Second, let me just say a word about Japan. All of you know that I did not name Japan a priority country under the Super 301 provisions of the 1988 Trade Act. That does not mean that all of our problems with Japan have disappeared. We know that we could sell more American products if Japan's market were truly open. But we've been working hard on that and, I think, with impressive results. Over the past few months, we've made more progress on trade issues with Japan than at any other time I can recall. And part of the reason for this success, if you will, is that the Prime Minister, Prime Minister Kaifu of Japan, shares our commitment to ensuring that trade strengthens rather than undermines the friendship between our nations. Now, we are going to continue to press for progress. And keep in mind, section 301 and other trade law authorities remain available to the President, and we will use all the tools at our disposal to open markets and ensure fair treatment for American products, services, American investments and ideas. I'm confident in Carla Hills, our very able and tenacious Trade Representative. I'm confident in her ability, and I'm confident we will achieve lasting results.

John Clendenin mentioned in his speech the whirlwind of the changes we've seen this past year. And last year I spoke to you on May 1, May Day, by tradition one of the great days of celebration in the Socialist world. I said then that even the Socialist world was coming to see that socialism wasn't just another economic system: it was the death of economics. And that much was clear. What none of us could have seen on the eve of May Day 1989 was how close we had come to the wholesale collapse of communism.

First in Poland, then across Eastern Europe -- one nation after another broke the stranglehold of the state and embraced democracy. And here in our own hemisphere, in Panama and Nicaragua, the day of the dictator gave way to the decade of democracy. These transforming events brought freedom to tens of millions of people, and with that freedom, new challenges -- digging out from under the wreckage of ruined economies, reclaiming rights and freedoms long denied. Everywhere from Prague to Panama City, the time has come to make a start in the difficult work of democracy building.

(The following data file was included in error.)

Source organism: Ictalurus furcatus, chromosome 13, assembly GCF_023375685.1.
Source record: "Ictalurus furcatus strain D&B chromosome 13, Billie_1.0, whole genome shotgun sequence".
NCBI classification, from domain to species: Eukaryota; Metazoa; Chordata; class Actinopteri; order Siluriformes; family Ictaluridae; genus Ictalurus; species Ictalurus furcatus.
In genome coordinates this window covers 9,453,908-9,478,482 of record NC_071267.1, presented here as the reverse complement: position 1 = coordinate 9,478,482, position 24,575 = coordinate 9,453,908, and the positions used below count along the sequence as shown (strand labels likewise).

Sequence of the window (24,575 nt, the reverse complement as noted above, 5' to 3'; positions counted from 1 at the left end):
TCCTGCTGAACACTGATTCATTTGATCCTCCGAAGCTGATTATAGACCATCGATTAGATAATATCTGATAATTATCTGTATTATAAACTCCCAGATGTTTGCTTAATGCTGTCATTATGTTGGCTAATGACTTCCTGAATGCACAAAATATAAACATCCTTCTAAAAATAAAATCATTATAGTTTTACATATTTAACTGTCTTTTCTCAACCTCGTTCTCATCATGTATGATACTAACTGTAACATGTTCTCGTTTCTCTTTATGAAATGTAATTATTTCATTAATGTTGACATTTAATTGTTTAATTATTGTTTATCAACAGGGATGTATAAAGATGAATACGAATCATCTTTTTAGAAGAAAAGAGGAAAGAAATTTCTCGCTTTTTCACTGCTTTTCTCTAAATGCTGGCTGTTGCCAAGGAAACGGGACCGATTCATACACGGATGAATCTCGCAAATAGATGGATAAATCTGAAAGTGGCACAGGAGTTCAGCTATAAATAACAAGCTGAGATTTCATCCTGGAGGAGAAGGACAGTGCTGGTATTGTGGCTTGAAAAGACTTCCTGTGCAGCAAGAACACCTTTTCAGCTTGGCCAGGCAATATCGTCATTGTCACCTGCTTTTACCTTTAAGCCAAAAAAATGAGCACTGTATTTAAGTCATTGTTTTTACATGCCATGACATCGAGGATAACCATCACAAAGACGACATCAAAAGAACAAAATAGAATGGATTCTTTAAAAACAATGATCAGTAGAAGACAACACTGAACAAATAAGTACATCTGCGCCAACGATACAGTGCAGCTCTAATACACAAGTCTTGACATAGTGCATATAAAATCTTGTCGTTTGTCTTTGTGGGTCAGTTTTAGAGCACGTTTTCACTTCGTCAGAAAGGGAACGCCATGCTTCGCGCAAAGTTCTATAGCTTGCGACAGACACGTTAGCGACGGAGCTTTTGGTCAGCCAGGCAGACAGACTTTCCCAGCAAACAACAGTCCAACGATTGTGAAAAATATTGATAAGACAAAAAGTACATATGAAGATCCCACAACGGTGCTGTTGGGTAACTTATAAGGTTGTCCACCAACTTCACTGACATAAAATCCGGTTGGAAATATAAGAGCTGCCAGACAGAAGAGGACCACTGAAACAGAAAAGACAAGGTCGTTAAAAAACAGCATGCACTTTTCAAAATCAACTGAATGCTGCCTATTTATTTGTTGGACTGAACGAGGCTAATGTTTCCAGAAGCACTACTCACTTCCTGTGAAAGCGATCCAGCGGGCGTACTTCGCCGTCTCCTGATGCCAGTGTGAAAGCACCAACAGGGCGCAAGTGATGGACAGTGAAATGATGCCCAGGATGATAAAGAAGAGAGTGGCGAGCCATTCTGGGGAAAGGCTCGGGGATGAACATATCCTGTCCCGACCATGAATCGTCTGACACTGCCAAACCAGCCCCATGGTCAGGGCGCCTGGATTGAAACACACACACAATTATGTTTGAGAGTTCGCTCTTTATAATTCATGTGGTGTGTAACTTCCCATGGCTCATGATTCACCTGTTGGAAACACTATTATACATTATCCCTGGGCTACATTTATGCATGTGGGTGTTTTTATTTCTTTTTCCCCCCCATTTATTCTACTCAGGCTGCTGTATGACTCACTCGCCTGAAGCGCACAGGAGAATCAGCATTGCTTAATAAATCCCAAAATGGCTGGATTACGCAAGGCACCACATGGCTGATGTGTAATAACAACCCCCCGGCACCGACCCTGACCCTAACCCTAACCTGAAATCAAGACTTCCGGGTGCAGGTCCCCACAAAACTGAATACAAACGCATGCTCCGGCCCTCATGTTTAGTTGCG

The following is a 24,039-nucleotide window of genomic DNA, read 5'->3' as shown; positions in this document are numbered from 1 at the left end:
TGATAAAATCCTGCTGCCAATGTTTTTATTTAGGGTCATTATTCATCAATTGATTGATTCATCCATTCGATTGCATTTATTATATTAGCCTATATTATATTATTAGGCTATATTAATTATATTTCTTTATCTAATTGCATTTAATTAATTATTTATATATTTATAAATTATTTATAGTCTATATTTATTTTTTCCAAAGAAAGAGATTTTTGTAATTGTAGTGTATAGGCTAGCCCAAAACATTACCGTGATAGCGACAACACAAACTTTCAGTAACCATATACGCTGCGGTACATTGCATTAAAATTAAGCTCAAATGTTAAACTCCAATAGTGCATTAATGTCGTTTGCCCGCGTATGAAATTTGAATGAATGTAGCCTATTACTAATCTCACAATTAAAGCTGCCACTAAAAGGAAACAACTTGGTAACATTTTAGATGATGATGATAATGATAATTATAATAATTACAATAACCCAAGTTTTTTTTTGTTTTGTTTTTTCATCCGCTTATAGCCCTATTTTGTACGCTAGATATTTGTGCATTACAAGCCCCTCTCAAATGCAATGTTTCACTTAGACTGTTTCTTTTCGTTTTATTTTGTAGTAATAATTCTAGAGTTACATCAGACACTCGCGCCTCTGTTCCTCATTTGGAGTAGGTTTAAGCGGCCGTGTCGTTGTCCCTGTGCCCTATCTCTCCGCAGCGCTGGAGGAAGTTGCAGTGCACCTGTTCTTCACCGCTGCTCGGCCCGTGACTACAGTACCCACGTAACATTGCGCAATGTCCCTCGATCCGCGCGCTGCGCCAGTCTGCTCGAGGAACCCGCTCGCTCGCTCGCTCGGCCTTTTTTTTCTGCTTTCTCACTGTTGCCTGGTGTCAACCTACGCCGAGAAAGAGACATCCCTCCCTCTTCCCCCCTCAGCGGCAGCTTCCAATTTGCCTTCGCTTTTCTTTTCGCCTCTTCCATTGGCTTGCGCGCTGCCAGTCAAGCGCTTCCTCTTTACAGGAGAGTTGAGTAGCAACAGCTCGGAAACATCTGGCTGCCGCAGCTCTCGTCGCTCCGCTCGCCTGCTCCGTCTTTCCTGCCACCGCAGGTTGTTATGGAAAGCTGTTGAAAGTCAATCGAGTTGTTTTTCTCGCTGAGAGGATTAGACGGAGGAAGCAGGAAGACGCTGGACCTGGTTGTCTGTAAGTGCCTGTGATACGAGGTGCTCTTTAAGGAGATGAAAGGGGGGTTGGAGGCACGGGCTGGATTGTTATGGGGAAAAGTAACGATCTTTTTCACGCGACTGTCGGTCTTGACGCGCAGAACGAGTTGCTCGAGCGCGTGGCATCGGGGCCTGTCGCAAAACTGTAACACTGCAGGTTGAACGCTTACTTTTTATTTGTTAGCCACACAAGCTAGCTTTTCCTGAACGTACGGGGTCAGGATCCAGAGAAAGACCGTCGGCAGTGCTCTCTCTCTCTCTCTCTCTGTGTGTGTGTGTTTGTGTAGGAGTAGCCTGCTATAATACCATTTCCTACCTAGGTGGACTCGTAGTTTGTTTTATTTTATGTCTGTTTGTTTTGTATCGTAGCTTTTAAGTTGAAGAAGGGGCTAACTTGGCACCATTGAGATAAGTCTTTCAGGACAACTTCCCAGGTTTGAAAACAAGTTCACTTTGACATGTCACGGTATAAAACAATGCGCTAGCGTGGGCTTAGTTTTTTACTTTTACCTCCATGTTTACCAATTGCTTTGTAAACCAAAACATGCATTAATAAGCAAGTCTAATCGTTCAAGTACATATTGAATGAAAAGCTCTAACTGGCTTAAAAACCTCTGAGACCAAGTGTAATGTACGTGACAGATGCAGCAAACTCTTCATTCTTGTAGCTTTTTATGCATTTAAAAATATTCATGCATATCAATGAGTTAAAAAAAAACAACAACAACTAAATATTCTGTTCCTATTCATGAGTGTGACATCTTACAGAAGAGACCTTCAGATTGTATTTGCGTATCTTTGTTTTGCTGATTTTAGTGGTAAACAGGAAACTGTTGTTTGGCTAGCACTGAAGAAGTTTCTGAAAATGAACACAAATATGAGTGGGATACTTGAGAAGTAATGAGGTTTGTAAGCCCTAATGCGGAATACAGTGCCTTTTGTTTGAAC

It's that challenge that I want to talk to you about today, and it's a challenge that can engage every single one of you because you and the institutions you represent are proof of the power of the private sector. Democracy prospers when it rests on the firm foundation of the free market. Think about that. What it means is that one of the chief aims of our public policy must be to involve the private sector, in all its diversity, in the business of building democracy.

That's not to say that there's no work for government to do. Government-to-government aid is essential, especially in the first days of democracy when the institutions of free government are most fragile. That's why we put together aid packages for Poland and Hungary, and that's why I continue to urge Congress to move our Nicaragua and Panama emergency aid legislation to final passage as soon as possible. It is embarrassing. Today I meet with President Endara of Panama. I've asked the Senate and the House to move on that legislation over a month ago, and they haven't done it. I call on them again today to take action in the Senate so we can help those fledgling democracies in Panama and Nicaragua.

It is frustrating to see the Congress delaying its work. Here's the facts. On this legislation, I called for aid on March 13th, to be exact, and asked that it be passed by April 5th. In the House, 0 million in domestic discretionary spending was added. The Senate added another half a billion dollars and, in committee, tacked on a contentious abortion provision. No wonder the American people get so frustrated with the way the Congress operates. Nicaragua and Panama quite simply need this aid. We've got to deliver, and we've got to show that when democracy is at stake America always extends a helping hand.